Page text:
There is a lot of speculation about Putin’s state of mind

Determining the Russian leader’s state of mind has become a top priority for the US government, according to a report by CNN’s Zachary Cohen, Katie Bo Lillis and Evan Perez.

It’s a tall order, getting into Putin’s head, and the United States has been interested in it for a very long time.

The US intelligence community has spent decades cracking down on the former KGB officer, who has effectively ruled Russia since 1999. But while the US has considerable institutional knowledge of the man, it has a notoriously poor view of him. their day-to-day decision-making. . The Kremlin remains what intelligence officials call a “hard target” – incredibly difficult to penetrate by traditional espionage.

In addition to some source information described in the report, there is a lot of speculation.

U.S. officials are also, according to the CNN report, “on the possibility that Putin’s strategy is to project instability, in an attempt to pressure the United States and its allies into giving him what he wants out of fear. he couldn’t do worse.”

Richard Nixon did just that when it came to Vietnam, and Donald Trump’s unpredictability had a clear effect on American foreign policy.

Some of Putin’s behavior borders on the strange. He is literally isolated from people. French President Emmanuel Macron refused a Russian Covid-19 test ahead of talks with Putin in the Kremlin last month, but social distancing does not justify this huge table.
Nor does it explain the even more distant meeting Putin had with his generals on Sunday, when he ordered them to put Russia’s nuclear forces on high alert.
Last September, Putin isolated himself after Covid-19 swept away some of its staff.
His speech to justify the invasion of Ukraine, mixed with conspiracy theories, struck many – especially in the West – also bizarre since Putin has long been seen as calculating and deliberate.
People who think today’s Poutine is different. Putin struck Macron as different, according to CNN’s Melissa Bell. A French presidential source called the tone of Putin’s announcement to invade Ukraine ‘rigid and paranoid’, and said Macron thought the Russian leader was ‘more rigid and more isolated’ than he believed. had been in the past.

Macron met Putin several times before the Covid-19 pandemic, but no more before a marathon five-hour meeting on February 7 in Moscow.

Former Secretary of State Condoleezza Rice echoed Macron’s position the Putin of today.

“He’s a different Putin,” Rice said on Fox Sunday. “He was always calculating and cold. But that’s different. He seems erratic.”

Former Secretary of Defense and former CIA Director Robert Gates put it more bluntly.

“It all seems to me in some ways, it’s gone off the rails,” Gates said on CNN on Sunday.

There is also open speculation among politicians in Europe.

“I think this guy has lost touch with reality, actually,” Bernard Guetta, a journalist and member of the European Parliament, says in Bell’s report. “American realities, Western European realities, Ukrainian realities and even Russian realities.”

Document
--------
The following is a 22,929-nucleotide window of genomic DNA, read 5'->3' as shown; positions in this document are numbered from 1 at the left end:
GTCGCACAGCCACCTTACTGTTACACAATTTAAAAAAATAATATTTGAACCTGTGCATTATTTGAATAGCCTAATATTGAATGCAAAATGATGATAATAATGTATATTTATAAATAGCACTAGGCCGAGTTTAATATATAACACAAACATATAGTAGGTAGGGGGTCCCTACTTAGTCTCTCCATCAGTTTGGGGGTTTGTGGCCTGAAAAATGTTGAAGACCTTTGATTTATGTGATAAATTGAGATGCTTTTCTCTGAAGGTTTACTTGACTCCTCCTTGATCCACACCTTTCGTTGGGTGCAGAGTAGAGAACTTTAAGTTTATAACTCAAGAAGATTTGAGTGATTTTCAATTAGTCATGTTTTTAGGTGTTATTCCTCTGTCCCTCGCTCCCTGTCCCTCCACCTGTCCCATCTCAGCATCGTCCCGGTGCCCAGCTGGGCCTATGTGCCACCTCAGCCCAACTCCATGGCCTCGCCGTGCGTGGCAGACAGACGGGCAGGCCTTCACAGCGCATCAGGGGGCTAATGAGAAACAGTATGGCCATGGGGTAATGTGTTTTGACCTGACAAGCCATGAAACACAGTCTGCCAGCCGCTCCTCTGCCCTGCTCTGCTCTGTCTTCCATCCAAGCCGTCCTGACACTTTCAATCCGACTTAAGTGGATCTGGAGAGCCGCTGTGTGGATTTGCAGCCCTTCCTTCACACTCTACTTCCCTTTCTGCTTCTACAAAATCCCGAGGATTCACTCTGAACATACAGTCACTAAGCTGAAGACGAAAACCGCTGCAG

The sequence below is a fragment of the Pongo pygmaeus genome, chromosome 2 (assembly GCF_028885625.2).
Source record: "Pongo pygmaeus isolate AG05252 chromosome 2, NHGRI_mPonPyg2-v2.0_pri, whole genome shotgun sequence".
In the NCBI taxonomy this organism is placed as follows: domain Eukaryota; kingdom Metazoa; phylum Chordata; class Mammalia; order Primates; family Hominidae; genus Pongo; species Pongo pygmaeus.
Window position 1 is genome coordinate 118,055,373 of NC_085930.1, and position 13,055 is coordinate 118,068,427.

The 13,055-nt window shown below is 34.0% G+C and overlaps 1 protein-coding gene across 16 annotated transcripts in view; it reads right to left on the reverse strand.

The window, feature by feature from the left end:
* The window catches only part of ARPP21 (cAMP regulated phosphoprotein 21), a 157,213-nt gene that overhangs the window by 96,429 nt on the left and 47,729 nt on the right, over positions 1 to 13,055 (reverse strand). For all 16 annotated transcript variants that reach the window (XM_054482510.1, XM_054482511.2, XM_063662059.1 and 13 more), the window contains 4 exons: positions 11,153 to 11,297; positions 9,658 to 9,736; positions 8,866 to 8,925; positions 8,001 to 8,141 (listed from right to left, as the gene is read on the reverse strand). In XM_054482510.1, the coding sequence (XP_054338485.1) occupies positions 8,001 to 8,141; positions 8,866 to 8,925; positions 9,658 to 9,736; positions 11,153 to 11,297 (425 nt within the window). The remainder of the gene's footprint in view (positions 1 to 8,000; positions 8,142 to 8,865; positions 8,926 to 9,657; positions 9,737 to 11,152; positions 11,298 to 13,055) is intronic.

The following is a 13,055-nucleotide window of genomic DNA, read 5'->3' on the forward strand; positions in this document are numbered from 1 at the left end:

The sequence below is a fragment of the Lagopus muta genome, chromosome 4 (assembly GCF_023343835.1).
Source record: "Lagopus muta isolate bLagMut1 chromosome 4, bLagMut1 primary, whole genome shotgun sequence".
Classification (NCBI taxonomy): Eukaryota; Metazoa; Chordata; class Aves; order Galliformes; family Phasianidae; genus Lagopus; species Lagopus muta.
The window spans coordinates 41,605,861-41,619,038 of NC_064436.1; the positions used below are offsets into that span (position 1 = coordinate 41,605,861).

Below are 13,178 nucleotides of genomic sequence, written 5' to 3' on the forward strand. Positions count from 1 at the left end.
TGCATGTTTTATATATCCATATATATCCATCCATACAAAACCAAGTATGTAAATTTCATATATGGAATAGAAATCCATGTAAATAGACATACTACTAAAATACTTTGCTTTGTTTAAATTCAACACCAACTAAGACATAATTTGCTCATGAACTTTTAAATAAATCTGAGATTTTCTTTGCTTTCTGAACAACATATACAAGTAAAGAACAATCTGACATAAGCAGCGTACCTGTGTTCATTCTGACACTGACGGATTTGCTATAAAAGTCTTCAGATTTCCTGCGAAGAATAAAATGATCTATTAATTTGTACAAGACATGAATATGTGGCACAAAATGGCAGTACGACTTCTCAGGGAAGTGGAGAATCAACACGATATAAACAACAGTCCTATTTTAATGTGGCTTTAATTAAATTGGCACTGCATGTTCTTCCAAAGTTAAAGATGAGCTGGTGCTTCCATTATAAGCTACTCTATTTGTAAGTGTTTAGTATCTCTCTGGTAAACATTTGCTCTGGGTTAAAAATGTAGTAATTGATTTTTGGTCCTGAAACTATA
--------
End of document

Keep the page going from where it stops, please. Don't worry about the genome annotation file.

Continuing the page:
Putin, for example, tried to justify his invasion of Ukraine as an effort to denazify the country. An absurd assertion – especially since Volodymyr Zelensky, the Ukrainian president, is Jewish.

In fact, Zelensky appealed to Jews around the world, posting on Facebook in Hebrew and asking them to speak out against Russia’s aggression, according to the Jerusalem Post.

What does a psychiatrist say who studies world leaders? Dr Kenneth Dekleva is a psychiatrist who previously worked at the US Embassy in Moscow and specializes in leadership analysis and political psychological profiling for national security purposes.

When CNN’s Erin Burnett asked Dekleva on Tuesday if there had been any noticeable changes in Putin’s behavior, he replied, “Yes and no.”

Putin has always been ready to resort to violence. The Russian leader’s decision to attack Ukraine is not proof of any kind of instability, Dekleva said. Putin ordered attacks in Grozny, Chechnya in the late 1990s, Georgia in 2008, Crimea in 2014, and Syria in 2015 and 2016. Putin is also suspected of ordering the poisoning and attacks on nerve agents against Russian dissidents abroad.
But he is a changed Putin compared to the one who took power. He is a different Putin, Dekleva argued, from the one announced in 2000, when he seemed ready to warmly make Russia a part of Europe.

But Dekleva disagreed with Rice and Gates and suggested that Putin’s recent behavior had more to do with frustration with the pace of the Russian invasion.

“No, with all due respect to my senior colleagues, I think what we have here is an intelligence failure by Putin’s intelligence agencies,” Dekleva said, arguing that the Russian leader’s behavior demonstrates his frustration with an invasion that faced fierce resistance.

“I don’t think he’s erratic or changed, but he’s definitely in more rushed,” Dekleva said, arguing that Putin could easily have stopped before the invasion and continued to play the West.

“The saddest thing here, the most tragic thing, is that Putin has gone from being a respected world leader when he came to power to … he looks more and more like the Russian Slobodan Milosevic “, said Dekleva.

Milosevic, for those who don’t know, is the Serbian autocrat who died in The Hague in 2006 while awaiting trial for war crimes.


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